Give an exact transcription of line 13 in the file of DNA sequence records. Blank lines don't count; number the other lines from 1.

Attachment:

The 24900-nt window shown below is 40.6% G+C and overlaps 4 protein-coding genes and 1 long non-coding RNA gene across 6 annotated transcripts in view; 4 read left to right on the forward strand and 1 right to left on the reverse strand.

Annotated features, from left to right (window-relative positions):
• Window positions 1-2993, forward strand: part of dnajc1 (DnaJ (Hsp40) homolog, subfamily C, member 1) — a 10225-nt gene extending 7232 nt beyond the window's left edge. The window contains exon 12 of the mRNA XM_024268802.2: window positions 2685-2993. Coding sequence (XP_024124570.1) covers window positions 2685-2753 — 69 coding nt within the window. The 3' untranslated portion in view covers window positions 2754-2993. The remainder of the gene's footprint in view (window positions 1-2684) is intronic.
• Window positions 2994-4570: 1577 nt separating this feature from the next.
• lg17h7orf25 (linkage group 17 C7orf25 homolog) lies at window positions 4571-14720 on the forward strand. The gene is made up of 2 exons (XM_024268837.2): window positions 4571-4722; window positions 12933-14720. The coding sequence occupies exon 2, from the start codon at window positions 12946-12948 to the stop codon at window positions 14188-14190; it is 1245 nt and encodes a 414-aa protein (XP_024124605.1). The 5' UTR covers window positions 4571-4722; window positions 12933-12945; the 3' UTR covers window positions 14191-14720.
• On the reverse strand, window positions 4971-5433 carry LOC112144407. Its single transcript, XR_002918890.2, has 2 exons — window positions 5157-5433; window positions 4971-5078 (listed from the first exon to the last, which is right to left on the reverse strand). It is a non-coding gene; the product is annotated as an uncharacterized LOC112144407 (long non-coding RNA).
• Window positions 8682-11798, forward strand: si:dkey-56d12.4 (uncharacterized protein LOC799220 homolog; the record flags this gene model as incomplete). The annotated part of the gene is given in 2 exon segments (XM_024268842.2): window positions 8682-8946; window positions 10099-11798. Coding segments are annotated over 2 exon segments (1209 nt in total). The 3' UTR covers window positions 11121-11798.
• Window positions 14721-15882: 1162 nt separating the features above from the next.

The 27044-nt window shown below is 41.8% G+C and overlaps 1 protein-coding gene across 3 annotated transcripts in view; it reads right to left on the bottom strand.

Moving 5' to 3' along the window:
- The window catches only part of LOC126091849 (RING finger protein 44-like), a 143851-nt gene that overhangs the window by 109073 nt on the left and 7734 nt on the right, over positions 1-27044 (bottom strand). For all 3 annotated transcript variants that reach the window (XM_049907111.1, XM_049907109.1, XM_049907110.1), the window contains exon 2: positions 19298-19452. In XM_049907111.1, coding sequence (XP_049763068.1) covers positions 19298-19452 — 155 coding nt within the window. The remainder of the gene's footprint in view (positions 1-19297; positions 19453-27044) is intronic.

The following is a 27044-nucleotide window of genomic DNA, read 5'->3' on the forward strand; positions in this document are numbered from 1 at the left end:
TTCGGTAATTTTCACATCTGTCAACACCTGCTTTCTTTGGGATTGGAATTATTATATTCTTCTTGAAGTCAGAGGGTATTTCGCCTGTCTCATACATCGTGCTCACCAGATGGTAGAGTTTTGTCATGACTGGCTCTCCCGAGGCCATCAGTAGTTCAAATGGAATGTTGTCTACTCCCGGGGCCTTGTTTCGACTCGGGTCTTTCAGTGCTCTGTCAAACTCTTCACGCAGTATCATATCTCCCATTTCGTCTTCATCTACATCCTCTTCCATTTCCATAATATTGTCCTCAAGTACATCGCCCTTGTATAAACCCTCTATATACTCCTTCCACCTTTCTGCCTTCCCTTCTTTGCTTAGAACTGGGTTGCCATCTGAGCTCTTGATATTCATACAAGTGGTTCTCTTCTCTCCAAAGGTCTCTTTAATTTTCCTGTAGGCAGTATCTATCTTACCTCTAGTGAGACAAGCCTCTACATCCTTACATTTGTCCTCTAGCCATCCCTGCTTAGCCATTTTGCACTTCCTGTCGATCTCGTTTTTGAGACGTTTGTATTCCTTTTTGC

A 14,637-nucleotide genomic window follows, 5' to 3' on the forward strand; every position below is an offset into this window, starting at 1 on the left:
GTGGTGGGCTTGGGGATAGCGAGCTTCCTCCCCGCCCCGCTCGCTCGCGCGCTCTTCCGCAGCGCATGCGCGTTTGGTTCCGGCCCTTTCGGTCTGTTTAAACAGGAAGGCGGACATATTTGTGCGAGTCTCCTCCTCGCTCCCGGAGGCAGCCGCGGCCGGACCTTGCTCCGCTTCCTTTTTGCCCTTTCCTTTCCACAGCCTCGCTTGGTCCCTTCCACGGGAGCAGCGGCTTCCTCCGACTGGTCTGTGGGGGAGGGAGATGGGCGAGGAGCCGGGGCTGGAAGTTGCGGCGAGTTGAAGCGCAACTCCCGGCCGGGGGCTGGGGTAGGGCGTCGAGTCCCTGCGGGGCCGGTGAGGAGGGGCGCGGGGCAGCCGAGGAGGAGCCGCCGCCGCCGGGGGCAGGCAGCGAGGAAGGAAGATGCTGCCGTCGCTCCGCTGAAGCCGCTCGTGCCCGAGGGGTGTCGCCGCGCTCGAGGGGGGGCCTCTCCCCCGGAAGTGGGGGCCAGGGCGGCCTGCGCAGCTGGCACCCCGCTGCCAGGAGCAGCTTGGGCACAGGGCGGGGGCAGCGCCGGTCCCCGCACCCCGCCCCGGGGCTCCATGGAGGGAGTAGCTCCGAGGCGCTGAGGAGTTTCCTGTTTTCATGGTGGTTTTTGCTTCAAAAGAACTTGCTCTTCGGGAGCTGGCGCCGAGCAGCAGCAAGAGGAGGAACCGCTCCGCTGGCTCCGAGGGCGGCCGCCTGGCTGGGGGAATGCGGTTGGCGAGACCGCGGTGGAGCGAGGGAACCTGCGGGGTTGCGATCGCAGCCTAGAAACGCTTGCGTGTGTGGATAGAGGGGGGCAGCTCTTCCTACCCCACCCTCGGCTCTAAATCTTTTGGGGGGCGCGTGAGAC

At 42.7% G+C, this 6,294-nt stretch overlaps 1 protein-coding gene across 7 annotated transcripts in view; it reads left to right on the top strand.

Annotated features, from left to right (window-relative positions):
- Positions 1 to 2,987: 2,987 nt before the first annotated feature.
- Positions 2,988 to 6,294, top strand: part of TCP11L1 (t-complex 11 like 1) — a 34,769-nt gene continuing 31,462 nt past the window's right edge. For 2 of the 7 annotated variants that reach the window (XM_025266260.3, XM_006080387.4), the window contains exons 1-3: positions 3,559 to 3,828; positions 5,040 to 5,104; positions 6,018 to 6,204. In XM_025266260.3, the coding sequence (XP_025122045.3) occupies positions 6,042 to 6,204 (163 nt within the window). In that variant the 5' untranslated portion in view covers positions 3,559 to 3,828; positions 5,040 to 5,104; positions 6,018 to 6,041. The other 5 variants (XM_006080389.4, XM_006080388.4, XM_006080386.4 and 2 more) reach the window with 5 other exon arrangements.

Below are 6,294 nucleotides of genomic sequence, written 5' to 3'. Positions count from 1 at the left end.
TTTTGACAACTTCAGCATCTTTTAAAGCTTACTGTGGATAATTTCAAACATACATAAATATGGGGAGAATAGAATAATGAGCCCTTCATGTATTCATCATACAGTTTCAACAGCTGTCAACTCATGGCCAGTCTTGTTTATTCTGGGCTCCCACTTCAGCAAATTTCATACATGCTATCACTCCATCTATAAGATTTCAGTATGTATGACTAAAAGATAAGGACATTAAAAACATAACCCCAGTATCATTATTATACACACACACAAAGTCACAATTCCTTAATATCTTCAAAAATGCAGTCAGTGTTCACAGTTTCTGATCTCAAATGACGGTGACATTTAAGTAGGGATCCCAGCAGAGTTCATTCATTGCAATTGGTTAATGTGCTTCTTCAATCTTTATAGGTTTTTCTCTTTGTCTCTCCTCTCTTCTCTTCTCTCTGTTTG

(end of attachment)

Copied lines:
TTCGGTAATTTTCACATCTGTCAACACCTGCTTTCTTTGGGATTGGAATTATTATATTCTTCTTGAAGTCAGAGGGTATTTCGCCTGTCTCATACATCGTGCTCACCAGATGGTAGAGTTTTGTCATGACTGGCTCTCCCGAGGCCATCAGTAGTTCAAATGGAATGTTGTCTACTCCCGGGGCCTTGTTTCGACTCGGGTCTTTCAGTGCTCTGTCAAACTCTTCACGCAGTATCATATCTCCCATTTCGTCTTCATCTACATCCTCTTCCATTTCCATAATATTGTCCTCAAGTACATCGCCCTTGTATAAACCCTCTATATACTCCTTCCACCTTTCTGCCTTCCCTTCTTTGCTTAGAACTGGGTTGCCATCTGAGCTCTTGATATTCATACAAGTGGTTCTCTTCTCTCCAAAGGTCTCTTTAATTTTCCTGTAGGCAGTATCTATCTTACCTCTAGTGAGACAAGCCTCTACATCCTTACATTTGTCCTCTAGCCATCCCTGCTTAGCCATTTTGCACTTCCTGTCGATCTCGTTTTTGAGACGTTTGTATTCCTTTTTGC